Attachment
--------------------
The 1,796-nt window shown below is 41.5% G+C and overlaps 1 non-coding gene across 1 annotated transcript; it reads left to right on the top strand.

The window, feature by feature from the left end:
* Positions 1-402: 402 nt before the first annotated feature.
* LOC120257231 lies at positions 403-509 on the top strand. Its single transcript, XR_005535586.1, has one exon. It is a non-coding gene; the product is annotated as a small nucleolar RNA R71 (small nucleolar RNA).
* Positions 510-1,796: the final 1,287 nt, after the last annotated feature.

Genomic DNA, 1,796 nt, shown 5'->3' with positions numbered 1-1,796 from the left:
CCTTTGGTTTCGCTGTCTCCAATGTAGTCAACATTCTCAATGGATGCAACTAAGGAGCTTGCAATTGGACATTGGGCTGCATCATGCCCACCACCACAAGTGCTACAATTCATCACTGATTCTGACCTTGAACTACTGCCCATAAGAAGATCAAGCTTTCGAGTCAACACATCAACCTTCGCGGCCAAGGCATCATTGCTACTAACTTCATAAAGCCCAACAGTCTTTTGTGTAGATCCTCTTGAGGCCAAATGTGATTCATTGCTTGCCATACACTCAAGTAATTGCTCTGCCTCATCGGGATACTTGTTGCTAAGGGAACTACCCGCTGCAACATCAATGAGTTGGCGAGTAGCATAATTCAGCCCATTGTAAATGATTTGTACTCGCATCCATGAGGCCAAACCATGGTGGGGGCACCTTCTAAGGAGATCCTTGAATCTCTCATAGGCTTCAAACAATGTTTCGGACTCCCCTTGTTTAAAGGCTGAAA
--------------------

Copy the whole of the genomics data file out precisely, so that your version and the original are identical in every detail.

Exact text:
The 1,796-nt window shown below is 41.5% G+C and overlaps 1 non-coding gene across 1 annotated transcript; it reads left to right on the top strand.

The window, feature by feature from the left end:
* Positions 1-402: 402 nt before the first annotated feature.
* LOC120257231 lies at positions 403-509 on the top strand. Its single transcript, XR_005535586.1, has one exon. It is a non-coding gene; the product is annotated as a small nucleolar RNA R71 (small nucleolar RNA).
* Positions 510-1,796: the final 1,287 nt, after the last annotated feature.

Genomic DNA, 1,796 nt, shown 5'->3' with positions numbered 1-1,796 from the left:
CCTTTGGTTTCGCTGTCTCCAATGTAGTCAACATTCTCAATGGATGCAACTAAGGAGCTTGCAATTGGACATTGGGCTGCATCATGCCCACCACCACAAGTGCTACAATTCATCACTGATTCTGACCTTGAACTACTGCCCATAAGAAGATCAAGCTTTCGAGTCAACACATCAACCTTCGCGGCCAAGGCATCATTGCTACTAACTTCATAAAGCCCAACAGTCTTTTGTGTAGATCCTCTTGAGGCCAAATGTGATTCATTGCTTGCCATACACTCAAGTAATTGCTCTGCCTCATCGGGATACTTGTTGCTAAGGGAACTACCCGCTGCAACATCAATGAGTTGGCGAGTAGCATAATTCAGCCCATTGTAAATGATTTGTACTCGCATCCATGAGGCCAAACCATGGTGGGGGCACCTTCTAAGGAGATCCTTGAATCTCTCATAGGCTTCAAACAATGTTTCGGACTCCCCTTGTTTAAAGGCTGAAA